Retail market back to pre-pandemic levels

Tim Harrup

As the second half of the real estate year is just getting underway, it is once again pertinent to see how the market performed during the first half of the year. This time we look at one of the sectors to have been most immediately affected by the pandemic retail and we give the results of the analysis by real estate advisor CBRE for the Belgian market.

CBRE starts by saying that retail take-up in 2022 so far has been in line with the multi-year average, coming in at just over 223,000 m. Take-up for high streets and shopping centers was strong with 54,837 m and 27,016 m in transactions respectively. While still the largest retail segment in terms of take-up, out-of-town retail was unable to keep up with the strong performance in previous years. After years of strong retail park development and marketing, development has been slowing down recently. Urban planning is becoming more difficult, and retail park development will likely decrease in the coming years.

Where large transaction are concerned, the three largest transactions so far in the market have been DIY store Hubo letting 4,773 m in Shopping Pajot, Peek & Cloppenburg setting up shop in 4,515 m of space in Westland Shopping and OLearys occupying 4,000 m in the TT Center in Hasselt. Other notable transactions include fashion chain Zara switching locations in the Steenstraat in Bruges, moving from numbers 25, 2, and 90-94 and centralizing in number 29 on a surface area of 3,800 m.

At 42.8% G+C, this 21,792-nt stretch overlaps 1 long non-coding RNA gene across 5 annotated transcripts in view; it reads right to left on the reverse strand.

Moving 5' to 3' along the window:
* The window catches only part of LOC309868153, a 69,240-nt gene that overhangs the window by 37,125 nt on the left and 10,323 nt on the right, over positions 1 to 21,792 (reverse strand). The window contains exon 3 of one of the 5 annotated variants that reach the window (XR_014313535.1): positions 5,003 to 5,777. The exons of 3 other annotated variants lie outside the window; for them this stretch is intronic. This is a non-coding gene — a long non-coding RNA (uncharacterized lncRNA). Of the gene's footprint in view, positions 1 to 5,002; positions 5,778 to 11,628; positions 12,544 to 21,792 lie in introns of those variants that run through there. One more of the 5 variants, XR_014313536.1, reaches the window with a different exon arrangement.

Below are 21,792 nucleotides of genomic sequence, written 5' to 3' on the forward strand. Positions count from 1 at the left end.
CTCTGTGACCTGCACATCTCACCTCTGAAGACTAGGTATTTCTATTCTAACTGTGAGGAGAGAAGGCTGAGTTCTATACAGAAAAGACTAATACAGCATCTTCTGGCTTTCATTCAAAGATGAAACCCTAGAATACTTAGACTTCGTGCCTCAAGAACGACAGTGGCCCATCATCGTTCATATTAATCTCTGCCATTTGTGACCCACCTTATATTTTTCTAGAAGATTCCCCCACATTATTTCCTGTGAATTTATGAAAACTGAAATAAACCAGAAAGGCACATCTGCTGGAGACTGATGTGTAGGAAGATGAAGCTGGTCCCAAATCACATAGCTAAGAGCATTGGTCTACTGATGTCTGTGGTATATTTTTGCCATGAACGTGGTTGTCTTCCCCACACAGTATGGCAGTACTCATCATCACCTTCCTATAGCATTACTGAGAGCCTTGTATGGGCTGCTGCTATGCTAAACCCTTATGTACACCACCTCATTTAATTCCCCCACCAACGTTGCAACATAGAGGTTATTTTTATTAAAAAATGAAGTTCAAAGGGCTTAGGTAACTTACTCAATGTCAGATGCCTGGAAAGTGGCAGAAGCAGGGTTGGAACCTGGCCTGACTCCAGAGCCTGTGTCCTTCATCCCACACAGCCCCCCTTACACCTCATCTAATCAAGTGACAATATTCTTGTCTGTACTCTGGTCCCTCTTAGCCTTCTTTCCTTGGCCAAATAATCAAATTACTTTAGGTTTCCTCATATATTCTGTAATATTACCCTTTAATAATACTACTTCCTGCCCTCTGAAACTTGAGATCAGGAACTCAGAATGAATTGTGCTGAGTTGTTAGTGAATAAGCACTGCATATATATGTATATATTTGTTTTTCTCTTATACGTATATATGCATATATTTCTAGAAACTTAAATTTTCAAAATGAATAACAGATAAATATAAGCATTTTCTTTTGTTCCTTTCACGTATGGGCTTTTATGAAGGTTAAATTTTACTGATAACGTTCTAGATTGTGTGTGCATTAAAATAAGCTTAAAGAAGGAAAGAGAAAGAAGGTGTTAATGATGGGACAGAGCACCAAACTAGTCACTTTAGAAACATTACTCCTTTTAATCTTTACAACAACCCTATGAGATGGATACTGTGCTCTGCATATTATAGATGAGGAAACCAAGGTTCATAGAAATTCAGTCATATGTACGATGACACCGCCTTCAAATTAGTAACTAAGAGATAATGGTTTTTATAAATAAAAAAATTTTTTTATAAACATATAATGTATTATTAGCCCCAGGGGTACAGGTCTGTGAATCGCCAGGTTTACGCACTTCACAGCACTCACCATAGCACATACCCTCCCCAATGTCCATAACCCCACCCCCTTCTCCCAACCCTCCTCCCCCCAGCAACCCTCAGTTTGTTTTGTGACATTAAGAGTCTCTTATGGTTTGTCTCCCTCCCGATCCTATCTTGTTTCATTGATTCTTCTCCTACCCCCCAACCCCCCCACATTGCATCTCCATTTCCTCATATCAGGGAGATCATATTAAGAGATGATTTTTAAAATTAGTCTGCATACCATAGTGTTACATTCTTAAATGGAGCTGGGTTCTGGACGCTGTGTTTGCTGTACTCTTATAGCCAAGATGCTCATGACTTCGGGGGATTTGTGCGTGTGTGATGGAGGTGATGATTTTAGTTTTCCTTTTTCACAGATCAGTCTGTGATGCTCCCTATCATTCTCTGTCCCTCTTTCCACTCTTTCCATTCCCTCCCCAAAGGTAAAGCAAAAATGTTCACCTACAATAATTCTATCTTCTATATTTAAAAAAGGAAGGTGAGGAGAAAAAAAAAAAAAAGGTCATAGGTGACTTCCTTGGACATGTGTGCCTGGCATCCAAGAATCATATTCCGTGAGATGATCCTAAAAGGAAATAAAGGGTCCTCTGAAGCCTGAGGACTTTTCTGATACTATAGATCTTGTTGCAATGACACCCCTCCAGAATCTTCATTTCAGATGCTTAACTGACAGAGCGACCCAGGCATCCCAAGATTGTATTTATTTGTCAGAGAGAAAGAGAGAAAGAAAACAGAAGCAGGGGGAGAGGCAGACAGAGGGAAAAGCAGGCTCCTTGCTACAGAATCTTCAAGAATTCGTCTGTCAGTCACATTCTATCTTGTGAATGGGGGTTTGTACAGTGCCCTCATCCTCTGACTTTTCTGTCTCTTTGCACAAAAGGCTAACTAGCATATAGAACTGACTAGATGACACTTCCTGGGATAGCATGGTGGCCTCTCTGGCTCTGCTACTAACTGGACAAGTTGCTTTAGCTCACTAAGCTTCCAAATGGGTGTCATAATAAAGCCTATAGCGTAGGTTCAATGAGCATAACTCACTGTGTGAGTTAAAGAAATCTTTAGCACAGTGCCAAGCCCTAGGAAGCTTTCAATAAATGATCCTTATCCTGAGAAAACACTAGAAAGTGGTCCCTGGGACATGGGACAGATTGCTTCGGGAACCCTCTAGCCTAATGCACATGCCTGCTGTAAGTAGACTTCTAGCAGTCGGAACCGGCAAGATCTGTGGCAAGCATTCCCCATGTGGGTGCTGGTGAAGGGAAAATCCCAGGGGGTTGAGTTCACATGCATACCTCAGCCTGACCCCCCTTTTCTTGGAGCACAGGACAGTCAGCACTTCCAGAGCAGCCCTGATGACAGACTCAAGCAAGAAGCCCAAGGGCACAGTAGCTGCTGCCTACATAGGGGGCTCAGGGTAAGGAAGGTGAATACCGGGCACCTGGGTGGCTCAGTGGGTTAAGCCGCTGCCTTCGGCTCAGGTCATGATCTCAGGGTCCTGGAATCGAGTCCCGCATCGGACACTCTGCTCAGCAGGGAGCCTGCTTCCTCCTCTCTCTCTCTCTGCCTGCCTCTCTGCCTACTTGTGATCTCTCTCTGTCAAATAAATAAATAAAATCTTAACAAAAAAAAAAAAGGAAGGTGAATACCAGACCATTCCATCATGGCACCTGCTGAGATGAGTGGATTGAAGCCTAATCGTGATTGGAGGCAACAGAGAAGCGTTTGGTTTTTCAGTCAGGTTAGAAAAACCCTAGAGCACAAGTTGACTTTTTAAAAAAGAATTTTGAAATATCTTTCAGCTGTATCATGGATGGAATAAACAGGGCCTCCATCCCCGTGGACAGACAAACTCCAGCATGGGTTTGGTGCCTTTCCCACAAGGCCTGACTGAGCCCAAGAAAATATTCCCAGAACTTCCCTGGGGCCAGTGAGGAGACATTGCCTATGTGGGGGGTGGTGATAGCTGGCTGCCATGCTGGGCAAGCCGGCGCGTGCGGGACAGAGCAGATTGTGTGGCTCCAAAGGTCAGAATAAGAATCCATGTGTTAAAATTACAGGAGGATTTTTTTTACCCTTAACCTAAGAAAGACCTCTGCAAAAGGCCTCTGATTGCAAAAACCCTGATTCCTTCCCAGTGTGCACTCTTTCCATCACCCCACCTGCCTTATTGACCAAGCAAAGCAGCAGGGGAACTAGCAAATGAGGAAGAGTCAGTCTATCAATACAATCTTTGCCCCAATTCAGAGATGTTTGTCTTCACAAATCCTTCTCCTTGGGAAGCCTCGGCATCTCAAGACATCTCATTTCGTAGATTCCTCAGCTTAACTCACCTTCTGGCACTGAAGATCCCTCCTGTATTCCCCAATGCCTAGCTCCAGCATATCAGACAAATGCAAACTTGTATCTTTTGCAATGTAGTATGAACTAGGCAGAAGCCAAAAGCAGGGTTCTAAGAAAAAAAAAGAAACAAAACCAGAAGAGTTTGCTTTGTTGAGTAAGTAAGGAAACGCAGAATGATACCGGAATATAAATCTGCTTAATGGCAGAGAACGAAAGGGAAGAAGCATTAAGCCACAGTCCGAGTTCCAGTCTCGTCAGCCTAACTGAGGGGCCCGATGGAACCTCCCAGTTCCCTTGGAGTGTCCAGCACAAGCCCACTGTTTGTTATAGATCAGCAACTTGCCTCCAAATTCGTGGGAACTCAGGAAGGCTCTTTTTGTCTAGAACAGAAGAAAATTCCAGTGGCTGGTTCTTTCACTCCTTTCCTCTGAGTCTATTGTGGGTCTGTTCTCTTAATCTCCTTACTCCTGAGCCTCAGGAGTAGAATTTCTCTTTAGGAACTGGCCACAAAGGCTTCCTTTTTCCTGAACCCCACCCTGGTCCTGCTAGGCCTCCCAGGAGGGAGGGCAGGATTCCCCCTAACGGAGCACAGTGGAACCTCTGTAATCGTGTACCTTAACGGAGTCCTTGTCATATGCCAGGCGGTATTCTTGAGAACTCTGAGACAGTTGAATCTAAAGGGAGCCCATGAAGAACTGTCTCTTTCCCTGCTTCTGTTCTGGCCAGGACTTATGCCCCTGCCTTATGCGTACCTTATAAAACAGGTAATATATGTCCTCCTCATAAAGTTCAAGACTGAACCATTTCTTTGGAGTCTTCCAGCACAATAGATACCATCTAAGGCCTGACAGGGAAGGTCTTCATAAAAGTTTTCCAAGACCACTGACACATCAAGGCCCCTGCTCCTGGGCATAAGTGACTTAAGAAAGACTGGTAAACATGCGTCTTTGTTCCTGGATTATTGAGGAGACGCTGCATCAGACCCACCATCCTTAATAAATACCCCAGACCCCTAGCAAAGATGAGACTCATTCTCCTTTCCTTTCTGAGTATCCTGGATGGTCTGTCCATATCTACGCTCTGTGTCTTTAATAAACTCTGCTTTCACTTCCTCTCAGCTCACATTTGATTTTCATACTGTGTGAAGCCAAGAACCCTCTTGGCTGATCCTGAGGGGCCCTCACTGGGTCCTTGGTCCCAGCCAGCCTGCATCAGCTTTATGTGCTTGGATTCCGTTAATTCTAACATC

During the first 6 months of 2022, the most expansive retailers have been Jumbo, opening another 4 stores (total 8,180 m), Basic Fit with 5 new gyms (7,392 m), Jysk with 3 new stores (4,111 m) and JBCwith 4 new stores (3,952 m).

Rents in the retail sector have seen downward corrections over recent years mainly as a consequence of the pandemic and e-commerce competition. Prime high street retail rent is currently at 1,700 /m/year in Brussels on the Rue Neuve and 1,650/m in Antwerp on the Meir. Shopping centers in Brussels and Antwerp are currently both at the 1,050/ m/year level, which represents a slight increase of 50/m for Antwerp in comparison to the first quarter. Prime out-of-town retail parks can be leased at around 180 /m/year for typical sizes of 1,000 m. Smaller retail units might be more expensive.

Vacancy in the Belgian retail market currently stands at 11.6%, according to figures from Locatus. It is the first time in over 10 years that the retail vacancy rate has decreased in Belgium. The main reasons for the decrease in voids are strong demand small local convenience stores (most likely as a result of Covid-19) and a reconversion trend of structural retail voids into offices or housing. Based on CBREs own calculations, Brussels downtown and Antwerp city-centre have a vacancy rate of 15% and 16% respectively. By contrast, Brussels Uptown (3.3%) and Ghent city-centre (5.9%) have far lower void numbers.